How Do You Buy Your First Car?
After a house, a car is the biggest purchase that most people make. It's also one of the most important.
But it can be stressful, confusing, and overwhelming. How do you get the money? Do you need a loan? What car should you buy?
This guide will help you through the car buying process and tell you everything you need to know.
How Do I Buy My First Car?
The worst thing you can do when buying your first car is to act on impulse. Don't simply invest every cent you have and take the first car that you see.
You're going to be driving that vehicle for a number of years. It will take you to school or work; you'll use it to help your friends move home or embark on a road trip. You have to live with all of its faults and pay for every issue that arises.
Take your time. Remain patient.
Once you have that step nailed down, consider the following:
Step One: Decide Whether to Buy a New or Used Car
In 2016, the average selling price of a new car in the United States was less than $35,000.
Far from a modest sum, but a reasonable one when you consider how many miles those cars cover and how much convenience they provide.
By 2020, the average price had jumped to $40,000 and just a year later, it had passed $45,000.
Those prices are still climbing and with every passing month, they are pricing more consumers out of the market.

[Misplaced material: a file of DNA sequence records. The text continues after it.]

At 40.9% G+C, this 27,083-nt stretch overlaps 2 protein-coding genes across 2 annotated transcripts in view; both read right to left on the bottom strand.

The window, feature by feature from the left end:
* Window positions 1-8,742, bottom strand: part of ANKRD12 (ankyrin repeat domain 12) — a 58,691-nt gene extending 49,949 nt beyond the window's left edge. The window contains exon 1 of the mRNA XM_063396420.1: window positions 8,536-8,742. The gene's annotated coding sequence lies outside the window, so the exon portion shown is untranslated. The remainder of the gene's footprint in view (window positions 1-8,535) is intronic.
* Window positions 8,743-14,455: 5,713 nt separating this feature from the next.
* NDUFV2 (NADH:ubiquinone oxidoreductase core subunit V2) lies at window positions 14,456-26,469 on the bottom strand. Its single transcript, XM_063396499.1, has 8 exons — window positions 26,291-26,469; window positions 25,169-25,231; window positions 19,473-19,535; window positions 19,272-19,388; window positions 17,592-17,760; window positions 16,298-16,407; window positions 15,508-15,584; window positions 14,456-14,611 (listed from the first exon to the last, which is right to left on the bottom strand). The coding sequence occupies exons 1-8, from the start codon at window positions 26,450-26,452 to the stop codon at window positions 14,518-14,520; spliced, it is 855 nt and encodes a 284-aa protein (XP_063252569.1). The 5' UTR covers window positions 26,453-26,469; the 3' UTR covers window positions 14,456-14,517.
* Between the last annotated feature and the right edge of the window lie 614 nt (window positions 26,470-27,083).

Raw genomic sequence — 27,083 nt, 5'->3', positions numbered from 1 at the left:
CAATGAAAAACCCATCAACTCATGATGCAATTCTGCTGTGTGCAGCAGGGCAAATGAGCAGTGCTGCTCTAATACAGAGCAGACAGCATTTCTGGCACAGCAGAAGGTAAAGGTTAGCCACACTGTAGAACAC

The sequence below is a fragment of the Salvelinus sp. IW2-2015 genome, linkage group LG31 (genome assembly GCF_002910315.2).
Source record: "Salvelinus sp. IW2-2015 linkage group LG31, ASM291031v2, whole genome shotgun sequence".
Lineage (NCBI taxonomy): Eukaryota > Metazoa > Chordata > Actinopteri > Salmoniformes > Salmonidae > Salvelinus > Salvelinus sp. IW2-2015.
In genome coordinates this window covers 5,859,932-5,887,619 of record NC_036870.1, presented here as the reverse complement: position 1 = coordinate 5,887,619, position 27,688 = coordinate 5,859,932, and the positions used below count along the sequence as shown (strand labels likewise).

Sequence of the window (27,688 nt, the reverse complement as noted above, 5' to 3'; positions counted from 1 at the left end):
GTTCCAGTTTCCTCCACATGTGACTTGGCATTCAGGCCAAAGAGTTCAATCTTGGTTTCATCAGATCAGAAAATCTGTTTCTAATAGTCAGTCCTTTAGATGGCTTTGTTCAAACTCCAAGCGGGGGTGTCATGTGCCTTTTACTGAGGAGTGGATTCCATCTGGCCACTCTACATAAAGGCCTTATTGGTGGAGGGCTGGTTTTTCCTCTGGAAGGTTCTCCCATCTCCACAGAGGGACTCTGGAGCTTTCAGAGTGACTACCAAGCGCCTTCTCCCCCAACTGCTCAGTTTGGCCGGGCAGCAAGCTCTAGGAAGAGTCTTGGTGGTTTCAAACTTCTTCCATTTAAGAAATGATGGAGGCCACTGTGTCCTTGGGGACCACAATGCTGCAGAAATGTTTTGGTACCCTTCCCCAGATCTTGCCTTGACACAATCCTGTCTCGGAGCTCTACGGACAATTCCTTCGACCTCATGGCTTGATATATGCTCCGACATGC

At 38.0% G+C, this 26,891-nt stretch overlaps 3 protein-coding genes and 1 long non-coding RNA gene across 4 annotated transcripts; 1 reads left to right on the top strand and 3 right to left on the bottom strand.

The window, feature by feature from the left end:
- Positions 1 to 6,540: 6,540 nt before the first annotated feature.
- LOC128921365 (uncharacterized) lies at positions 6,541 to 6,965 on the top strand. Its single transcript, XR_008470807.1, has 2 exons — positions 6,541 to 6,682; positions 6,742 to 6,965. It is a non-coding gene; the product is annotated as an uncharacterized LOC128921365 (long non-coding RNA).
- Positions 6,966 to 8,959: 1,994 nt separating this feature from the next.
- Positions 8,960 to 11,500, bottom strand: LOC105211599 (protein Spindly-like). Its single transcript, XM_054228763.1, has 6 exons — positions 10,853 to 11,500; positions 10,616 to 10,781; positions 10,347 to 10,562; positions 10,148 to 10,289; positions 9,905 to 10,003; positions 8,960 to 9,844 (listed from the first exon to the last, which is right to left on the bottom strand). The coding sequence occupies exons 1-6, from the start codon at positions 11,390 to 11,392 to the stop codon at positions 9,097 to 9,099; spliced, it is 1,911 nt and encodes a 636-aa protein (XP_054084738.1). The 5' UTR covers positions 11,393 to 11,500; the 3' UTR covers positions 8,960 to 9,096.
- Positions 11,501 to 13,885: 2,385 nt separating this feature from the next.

Most first car buyers are under the age of 25 and earn an average salary of between $40,000 and $50,000.
Of course, few first time car buyers purchase their vehicles outright, but with such a hefty purchase price, the monthly car payment and down payment are also substantial.
The down payment alone could be $8,000 to $10,000 (assuming a payment of 20% is made), and you could be paying upwards of $600 a month on top of that.
That's before you consider the fuel and insurance costs.
Unless you're in a very fortunate financial position, it's unlikely that you can afford a new car.
A used car might be a better option, but it's not without its issues.
Used cars lose less of their value at the point of purchase and have a much more reasonable purchase price. But they also cost more to maintain and are more likely to encounter problems.
When thinking about buying a used car or new car, consider your finances closely and weigh up the pros and cons.
Step Two: Get Your Finances in Order
There are a few simple facts to keep in mind when planning your car purchase:
- As a young driver, you may not have a strong credit history and could struggle to arrange financing. If so, seek help from your parents (they can cosign the loan) or speak to a bank or credit union about getting a loan.
- The bigger the down payment, the lower the interest rate. You could save hundreds or even thousands by saving for a larger down payment.
- If you can buy a decent used car outright, consider doing so. You won't have to worry about credit checks and interest payments and the car will be 100% yours from the outset.